You are here

Shadow budget

Jan 11,2015 - Last updated at Jan 11,2015

More details about the European Commission’s 315 billion euros ($390 billion) investment plan for 2015-2017 have finally come to light.

The programme, announced by European Commission President Jean-Claude Juncker in November, amounts to a massive shadow budget, twice as large as the European Union’s annual official budget, that will finance public investment projects and ultimately help governments circumvent debt limits established in the Stability and Growth Pact.

The borrowing will be arranged through the new European Fund for Strategic Investment, operating under the umbrella of the European Investment Bank.

The EFSI will be equipped with 5 billion euros in start-up capital, produced through the revaluation of existing EIB assets, and will be backed by 16 billion euros in guarantees from the European Commission.

The fund is expected to leverage this to acquire roughly 63 billion euros in loans, with private investors subsequently contributing some 5 euros for every euro lent — bringing total investment to the 315 billion euro target.

Though EU countries will not contribute any actual funds, they will provide implicit and explicit guarantees for the private investors, in an arrangement that looks suspiciously like the joint liability embodied by eurobonds.

Faced with German Chancellor Angela Merkel’s categorical rejection of eurobonds, the EU engaged a horde of financial specialists to find a creative way to circumvent it. They came up with the EFSI.

Though the fund will not be operational until mid-2015, EU member countries have already proposed projects for the European Commission’s consideration.

By early December, all 28 EU governments had submitted applications — and they are still coming.

An assessment of the application documents conducted by the Ifo Institute for Economic Research, of which I am president, found that the nearly 2,000 potential projects would cost a total of 1.3 trillion euros, with about 500 billion euros spent before the end of 2017.

Some 53 per cent of those costs correspond to public projects; 15 per cent to public-private partnerships (PPPs); 21 per cent to private projects; and just over 10 per cent to projects that could not be classified.

The public projects will presumably involve EFSI financing, with governments assuming the interest payments and amortisation.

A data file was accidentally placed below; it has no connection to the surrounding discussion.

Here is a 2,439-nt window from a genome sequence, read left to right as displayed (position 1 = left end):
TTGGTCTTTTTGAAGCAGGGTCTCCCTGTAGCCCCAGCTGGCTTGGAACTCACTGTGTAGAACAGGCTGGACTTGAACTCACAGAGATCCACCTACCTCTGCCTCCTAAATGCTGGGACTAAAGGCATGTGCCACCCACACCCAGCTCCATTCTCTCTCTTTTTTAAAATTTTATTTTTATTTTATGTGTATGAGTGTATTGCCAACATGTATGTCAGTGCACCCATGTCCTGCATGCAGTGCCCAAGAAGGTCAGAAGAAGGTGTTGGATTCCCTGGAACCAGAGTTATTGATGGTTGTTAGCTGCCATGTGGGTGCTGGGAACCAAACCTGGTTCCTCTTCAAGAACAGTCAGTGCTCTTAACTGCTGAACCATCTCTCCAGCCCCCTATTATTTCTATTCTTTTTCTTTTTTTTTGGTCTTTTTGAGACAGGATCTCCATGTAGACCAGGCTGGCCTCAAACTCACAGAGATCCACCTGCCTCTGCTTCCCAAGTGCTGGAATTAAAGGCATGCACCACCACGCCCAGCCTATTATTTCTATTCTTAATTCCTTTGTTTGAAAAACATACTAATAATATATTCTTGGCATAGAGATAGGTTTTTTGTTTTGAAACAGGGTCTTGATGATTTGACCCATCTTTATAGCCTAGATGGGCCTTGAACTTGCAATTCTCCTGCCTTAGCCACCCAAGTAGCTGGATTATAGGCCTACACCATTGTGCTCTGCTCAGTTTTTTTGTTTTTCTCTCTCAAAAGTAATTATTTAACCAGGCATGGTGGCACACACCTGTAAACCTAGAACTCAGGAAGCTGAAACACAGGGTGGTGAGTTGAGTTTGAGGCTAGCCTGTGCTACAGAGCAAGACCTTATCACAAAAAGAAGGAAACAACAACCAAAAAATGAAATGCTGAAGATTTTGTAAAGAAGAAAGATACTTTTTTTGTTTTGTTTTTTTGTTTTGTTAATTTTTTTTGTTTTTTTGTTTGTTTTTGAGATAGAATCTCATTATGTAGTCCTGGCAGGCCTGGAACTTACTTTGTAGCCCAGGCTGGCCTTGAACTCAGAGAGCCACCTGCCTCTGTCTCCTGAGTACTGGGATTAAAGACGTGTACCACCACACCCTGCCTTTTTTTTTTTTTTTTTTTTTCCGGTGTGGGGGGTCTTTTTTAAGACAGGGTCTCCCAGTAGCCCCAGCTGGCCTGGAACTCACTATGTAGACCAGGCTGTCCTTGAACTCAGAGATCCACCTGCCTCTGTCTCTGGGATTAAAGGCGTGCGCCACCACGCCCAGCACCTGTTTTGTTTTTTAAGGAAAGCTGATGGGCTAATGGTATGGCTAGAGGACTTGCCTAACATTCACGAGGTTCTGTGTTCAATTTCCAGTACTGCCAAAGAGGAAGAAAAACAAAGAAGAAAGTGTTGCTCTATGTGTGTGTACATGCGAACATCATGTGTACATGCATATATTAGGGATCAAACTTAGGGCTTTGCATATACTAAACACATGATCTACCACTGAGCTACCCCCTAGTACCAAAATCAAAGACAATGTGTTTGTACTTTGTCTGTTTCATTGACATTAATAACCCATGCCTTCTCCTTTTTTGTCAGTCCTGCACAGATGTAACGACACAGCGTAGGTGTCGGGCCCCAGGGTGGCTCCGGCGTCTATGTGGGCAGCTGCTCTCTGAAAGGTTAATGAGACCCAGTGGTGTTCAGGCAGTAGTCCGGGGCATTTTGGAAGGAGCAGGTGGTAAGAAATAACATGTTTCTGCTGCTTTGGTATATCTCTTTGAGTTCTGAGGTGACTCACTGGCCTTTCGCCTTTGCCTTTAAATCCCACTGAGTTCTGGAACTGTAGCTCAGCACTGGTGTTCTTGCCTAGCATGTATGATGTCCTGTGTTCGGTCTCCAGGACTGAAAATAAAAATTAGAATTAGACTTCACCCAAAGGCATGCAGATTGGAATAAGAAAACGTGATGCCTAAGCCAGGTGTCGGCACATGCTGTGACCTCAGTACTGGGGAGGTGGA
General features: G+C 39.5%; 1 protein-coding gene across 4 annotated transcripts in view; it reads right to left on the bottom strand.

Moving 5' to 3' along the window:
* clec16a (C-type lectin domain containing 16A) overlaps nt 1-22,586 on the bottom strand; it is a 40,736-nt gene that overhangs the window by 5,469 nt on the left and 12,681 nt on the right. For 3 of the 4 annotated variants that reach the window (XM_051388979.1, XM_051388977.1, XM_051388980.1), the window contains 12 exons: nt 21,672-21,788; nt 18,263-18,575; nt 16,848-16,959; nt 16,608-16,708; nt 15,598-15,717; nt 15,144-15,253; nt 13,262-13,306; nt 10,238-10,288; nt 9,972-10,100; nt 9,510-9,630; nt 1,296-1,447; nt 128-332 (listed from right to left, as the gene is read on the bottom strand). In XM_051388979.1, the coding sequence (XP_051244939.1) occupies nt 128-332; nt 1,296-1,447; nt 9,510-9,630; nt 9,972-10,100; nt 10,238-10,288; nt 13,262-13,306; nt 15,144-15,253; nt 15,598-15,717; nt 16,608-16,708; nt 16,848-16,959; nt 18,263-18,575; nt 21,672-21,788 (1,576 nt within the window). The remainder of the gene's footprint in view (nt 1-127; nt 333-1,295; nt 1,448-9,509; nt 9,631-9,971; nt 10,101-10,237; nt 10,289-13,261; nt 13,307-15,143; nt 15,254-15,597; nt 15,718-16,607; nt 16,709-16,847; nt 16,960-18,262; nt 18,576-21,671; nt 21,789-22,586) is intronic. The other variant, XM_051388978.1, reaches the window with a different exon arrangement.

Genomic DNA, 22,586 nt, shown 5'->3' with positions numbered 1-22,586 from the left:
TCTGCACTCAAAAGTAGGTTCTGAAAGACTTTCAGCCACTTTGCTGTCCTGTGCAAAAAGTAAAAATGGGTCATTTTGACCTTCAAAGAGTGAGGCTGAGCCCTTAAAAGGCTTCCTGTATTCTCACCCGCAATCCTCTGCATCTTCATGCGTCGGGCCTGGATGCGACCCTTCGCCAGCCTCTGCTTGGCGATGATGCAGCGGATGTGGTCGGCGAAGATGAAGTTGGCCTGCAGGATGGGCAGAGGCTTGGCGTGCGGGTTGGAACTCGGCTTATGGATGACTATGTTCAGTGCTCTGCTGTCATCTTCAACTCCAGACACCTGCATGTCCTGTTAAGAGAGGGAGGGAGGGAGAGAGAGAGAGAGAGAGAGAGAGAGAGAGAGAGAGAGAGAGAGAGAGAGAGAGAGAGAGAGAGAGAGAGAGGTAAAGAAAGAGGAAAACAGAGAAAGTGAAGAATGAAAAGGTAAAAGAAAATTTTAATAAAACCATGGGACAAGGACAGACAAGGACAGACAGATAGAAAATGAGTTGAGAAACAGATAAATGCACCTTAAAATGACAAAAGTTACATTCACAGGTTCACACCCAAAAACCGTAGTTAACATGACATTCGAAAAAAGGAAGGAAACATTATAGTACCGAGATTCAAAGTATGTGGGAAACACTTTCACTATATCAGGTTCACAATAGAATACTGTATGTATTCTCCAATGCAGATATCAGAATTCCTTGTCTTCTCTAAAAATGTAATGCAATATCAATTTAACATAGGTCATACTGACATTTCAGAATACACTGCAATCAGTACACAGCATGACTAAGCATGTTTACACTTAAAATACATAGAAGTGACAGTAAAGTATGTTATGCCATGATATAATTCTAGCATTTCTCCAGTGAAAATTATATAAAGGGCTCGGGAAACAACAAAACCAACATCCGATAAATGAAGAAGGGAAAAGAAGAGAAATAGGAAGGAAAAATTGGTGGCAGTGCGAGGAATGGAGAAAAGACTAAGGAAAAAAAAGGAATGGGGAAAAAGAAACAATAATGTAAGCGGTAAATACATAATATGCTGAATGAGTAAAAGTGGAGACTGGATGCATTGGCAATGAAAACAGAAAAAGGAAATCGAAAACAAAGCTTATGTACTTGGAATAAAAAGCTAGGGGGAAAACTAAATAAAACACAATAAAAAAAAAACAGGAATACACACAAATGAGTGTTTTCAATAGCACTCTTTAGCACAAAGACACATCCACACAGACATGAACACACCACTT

The PPPs will entail mixed financing, with private entities taking on a share of the risk and the return. The private projects will include the provision of infrastructure, the cost of which is to be repaid through tolls or user fees collected by a private operator.

Unlike some other critics, I do not expect the programme to fail to bolster demand in the European economy. After all, the 315 billion euros that is expected to be distributed over three years amounts to 2.3 per cent of the EU’s annual GDP. Such a sizeable level of investment is bound to have an impact.

But the programme remains legally dubious, as it creates a massive shadow budget financed by borrowing that will operate parallel to the EU and national budgets, thereby placing a substantial risk sharing burden on taxpayers.

Because every country, regardless of its creditworthiness, can borrow at the same interest rate, projects will be undertaken in countries that recently have burned such huge amounts of capital that they can no longer tap financial markets for funding.

Just like the many other “protective” measures taken during the crisis, this distortion of market processes will help to cement the sub-optimal allocation of European investment capital, hampering economic growth for years to come.

Making matters worse, only a fraction of the new borrowing enabled by the mutualisation of liability will be factored into national budgets.

This will render meaningless EU-wide debt-management agreements, including the Stability and Growth Pact, which limits the overall deficit to 3 per cent of GDP, and the 2012 “fiscal compact”, which stipulates that countries whose debt-to-GDP ratios exceed the 60 per cent limit should reduce them by one-twentieth annually until they are in compliance.

In recent years, banks have been berated for using shadow budgets, in the form of special-purpose vehicles and conduits, to take on excessive risk. It is worrisome, to say the least, that the EU is now resorting to similar tricks.

The writer, professor of economics and public finance at the University of Munich, is president of the Ifo Institute for Economic Research and serves on the German economy ministry’s advisory council. He is the author, most recently, of “The Euro Trap: On Bursting Bubbles, Budgets, and Beliefs”. ©Project Syndicate, 2014.

49 users have voted.


Get top stories and blog posts emailed to you each day.